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Seminars And Colloquia This Week

ics Atomic
Monday, January 21, 2019
3:30 PM
Physics Building, Room 204
Ali Azarm [Host: Bob Jones]
University of Arizona
"Ultrafast intense laser interaction with molecules and nanostructures"
ABSTRACT:

Strong laser field interaction with materials is rich in physics and chemistry, and gives rise to variety of spectacular phenomena ranging from multiphoton/tunneling ionization to high harmonics generation. In this talk, I will present three of these intriguing phenomena that I have investigated.

First, I will explain neutral dissociation of hydrogen molecule in strong laser field through multiphoton super-excitation. I will demonstrate the experimental results of fragmentation of hydrogen molecules in a strong laser field including observation of Balmer lines from hydrogen atoms and measuring the upper limit of the lifetime of the super-excited states by an ultrafast pump and probe experiment [1].

The second part of the talk is dedicated to optical gain and population inversion in ions at 428 nm wavelength through high-resolution spectroscopy. I will clarify how sufficient dissimilarity of rotational distributions in the upper and lower emission levels could lead to gain without net electronic or vibronic population inversion [2].

Finally, at the third part of the talk, I will show the results of use of femtosecond laser pulses to melt indium semi-spherical nanostructure (r~175 nm) and shape them by high spatial frequency laser induced periodic surface structures into linear microstructures of 2 μm long in the direction of laser polarization. The understanding of the modification process, melting and moving in the nano-grating structured field, pave the way to design nanostructures of arbitrary shapes at the sub-wavelength scale [3].

[1] A. Azarm, D. Song, K. Liu et al. J. Phys. B: At. Mol. Opt. Phys. 44 (2011) 085601

[2] A. Azarm, P. Corkum, P. Polynkin, Phys. Rev. A Rapid Comm. 96 (2017) 051401(R)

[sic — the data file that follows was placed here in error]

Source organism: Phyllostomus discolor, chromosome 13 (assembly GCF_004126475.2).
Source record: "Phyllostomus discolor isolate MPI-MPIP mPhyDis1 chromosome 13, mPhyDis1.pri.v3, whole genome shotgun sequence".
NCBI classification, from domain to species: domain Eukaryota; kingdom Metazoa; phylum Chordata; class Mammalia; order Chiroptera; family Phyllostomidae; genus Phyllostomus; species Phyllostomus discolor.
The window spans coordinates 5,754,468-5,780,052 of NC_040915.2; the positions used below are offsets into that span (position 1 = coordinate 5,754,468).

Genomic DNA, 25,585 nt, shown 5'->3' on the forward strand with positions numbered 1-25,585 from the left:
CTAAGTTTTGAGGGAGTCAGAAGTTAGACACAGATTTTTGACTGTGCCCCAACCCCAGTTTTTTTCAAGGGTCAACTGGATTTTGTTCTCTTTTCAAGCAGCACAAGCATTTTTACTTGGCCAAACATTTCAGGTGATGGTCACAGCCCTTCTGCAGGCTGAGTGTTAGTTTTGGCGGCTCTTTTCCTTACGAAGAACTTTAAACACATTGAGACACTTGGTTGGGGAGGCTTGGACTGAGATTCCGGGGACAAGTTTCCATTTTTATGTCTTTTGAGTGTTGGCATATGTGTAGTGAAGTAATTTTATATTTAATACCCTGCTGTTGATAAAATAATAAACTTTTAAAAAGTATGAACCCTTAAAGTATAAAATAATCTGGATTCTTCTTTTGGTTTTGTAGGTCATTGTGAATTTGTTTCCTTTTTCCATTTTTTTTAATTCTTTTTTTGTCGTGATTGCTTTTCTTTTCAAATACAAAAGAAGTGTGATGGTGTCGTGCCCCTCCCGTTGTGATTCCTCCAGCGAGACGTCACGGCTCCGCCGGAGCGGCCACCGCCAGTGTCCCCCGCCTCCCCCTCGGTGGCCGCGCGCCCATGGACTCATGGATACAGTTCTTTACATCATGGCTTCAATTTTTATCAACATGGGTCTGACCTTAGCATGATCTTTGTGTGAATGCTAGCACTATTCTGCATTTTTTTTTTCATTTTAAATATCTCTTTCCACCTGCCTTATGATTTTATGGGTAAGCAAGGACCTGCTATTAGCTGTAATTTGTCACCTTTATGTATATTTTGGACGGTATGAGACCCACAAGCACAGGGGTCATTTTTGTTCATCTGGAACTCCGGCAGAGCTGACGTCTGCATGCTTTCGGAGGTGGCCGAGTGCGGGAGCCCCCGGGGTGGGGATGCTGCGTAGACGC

[3] A. Azarm, F. Akhoundi, R. A. Norwood et al. Appl. Phys. Lett. 113 (2018) 033103

ics Nuclear
Tuesday, January 22, 2019
3:30 PM
Physics Building, Room 204
RESERVED
ics High Energy
Wednesday, January 23, 2019
3:30 PM
Physics Building, Room 204
Reserved - Please see the Colloquia Schedule [Host: Diana Vaman]
ics Colloquium
Wednesday, January 23, 2019
3:30 PM
Physics Building, Room 204
Note special date.
Sarah Vigeland [Host: Diana Vaman]
University of Wisconsin Milwaukee
"Probing Massive and Supermassive Black Holes with Gravitational Waves"
ABSTRACT:

Observations have shown that nearly all galaxies harbor massive or supermassive black holes at their centers. Gravitational wave (GW) observations of these black holes will shed light on their growth and evolution, and the merger histories of galaxies. Massive and supermassive black holes are also ideal laboratories for studying strong-field gravity. Pulsar timing arrays (PTAs) are sensitive to GWs with frequencies ~1-100 nHz, and can detect GWs emitted by supermassive black hole binaries, which form when two galaxies merge. The Laser Interferometer Space Antenna (LISA) is a planned space-based GW detector that will be sensitive to GWs ~1-100 mHz, and it will see a variety of sources, including merging massive black hole binaries and extreme mass-ratio inspires (EMRIs), which consist of a small compact object falling into a massive black hole. I will discuss source modeling and detection techniques for LISA and PTAs, as well as present limits on nanohertz GWs from the North American Nanohertz Observatory for Gravitational Waves (NANOGrav) collaboration.

 

ics Condensed Matter
Thursday, January 24, 2019
11:00 AM
Physics Building, Room 313

"Available"
ics Colloquium
Friday, January 25, 2019
3:30 PM
Physics Building, Room 204
Available

To add a speaker, send an email to phys-speakers@Virginia.EDU. Please include the seminar type (e.g. Seminars and Colloquia), date, name of the speaker, title of talk, and an abstract (if available).